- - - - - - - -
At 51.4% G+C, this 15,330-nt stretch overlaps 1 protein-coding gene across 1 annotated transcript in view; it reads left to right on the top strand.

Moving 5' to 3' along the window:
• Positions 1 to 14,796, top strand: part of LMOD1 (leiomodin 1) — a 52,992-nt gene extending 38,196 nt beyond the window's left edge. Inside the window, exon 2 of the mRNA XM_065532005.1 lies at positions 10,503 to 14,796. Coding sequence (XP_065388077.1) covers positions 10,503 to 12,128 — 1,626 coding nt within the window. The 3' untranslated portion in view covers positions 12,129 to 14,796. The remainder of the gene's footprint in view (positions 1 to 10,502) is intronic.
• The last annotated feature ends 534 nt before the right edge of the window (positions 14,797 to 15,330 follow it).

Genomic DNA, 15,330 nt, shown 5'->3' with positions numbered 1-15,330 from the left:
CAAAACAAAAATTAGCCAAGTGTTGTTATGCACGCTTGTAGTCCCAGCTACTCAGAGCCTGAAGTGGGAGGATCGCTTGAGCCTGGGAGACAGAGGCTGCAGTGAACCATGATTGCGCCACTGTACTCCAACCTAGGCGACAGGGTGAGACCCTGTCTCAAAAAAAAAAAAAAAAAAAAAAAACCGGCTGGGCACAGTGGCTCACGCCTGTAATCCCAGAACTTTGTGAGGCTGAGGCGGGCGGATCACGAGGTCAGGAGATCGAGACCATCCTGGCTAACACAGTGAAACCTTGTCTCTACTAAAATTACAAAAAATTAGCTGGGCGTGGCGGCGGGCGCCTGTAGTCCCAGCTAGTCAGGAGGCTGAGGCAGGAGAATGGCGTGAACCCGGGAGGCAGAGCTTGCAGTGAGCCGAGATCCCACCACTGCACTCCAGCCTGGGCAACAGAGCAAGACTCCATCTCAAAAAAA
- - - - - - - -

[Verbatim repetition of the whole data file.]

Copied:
At 51.4% G+C, this 15,330-nt stretch overlaps 1 protein-coding gene across 1 annotated transcript in view; it reads left to right on the top strand.

Moving 5' to 3' along the window:
• Positions 1 to 14,796, top strand: part of LMOD1 (leiomodin 1) — a 52,992-nt gene extending 38,196 nt beyond the window's left edge. Inside the window, exon 2 of the mRNA XM_065532005.1 lies at positions 10,503 to 14,796. Coding sequence (XP_065388077.1) covers positions 10,503 to 12,128 — 1,626 coding nt within the window. The 3' untranslated portion in view covers positions 12,129 to 14,796. The remainder of the gene's footprint in view (positions 1 to 10,502) is intronic.
• The last annotated feature ends 534 nt before the right edge of the window (positions 14,797 to 15,330 follow it).

Genomic DNA, 15,330 nt, shown 5'->3' with positions numbered 1-15,330 from the left:
CAAAACAAAAATTAGCCAAGTGTTGTTATGCACGCTTGTAGTCCCAGCTACTCAGAGCCTGAAGTGGGAGGATCGCTTGAGCCTGGGAGACAGAGGCTGCAGTGAACCATGATTGCGCCACTGTACTCCAACCTAGGCGACAGGGTGAGACCCTGTCTCAAAAAAAAAAAAAAAAAAAAAAAACCGGCTGGGCACAGTGGCTCACGCCTGTAATCCCAGAACTTTGTGAGGCTGAGGCGGGCGGATCACGAGGTCAGGAGATCGAGACCATCCTGGCTAACACAGTGAAACCTTGTCTCTACTAAAATTACAAAAAATTAGCTGGGCGTGGCGGCGGGCGCCTGTAGTCCCAGCTAGTCAGGAGGCTGAGGCAGGAGAATGGCGTGAACCCGGGAGGCAGAGCTTGCAGTGAGCCGAGATCCCACCACTGCACTCCAGCCTGGGCAACAGAGCAAGACTCCATCTCAAAAAAA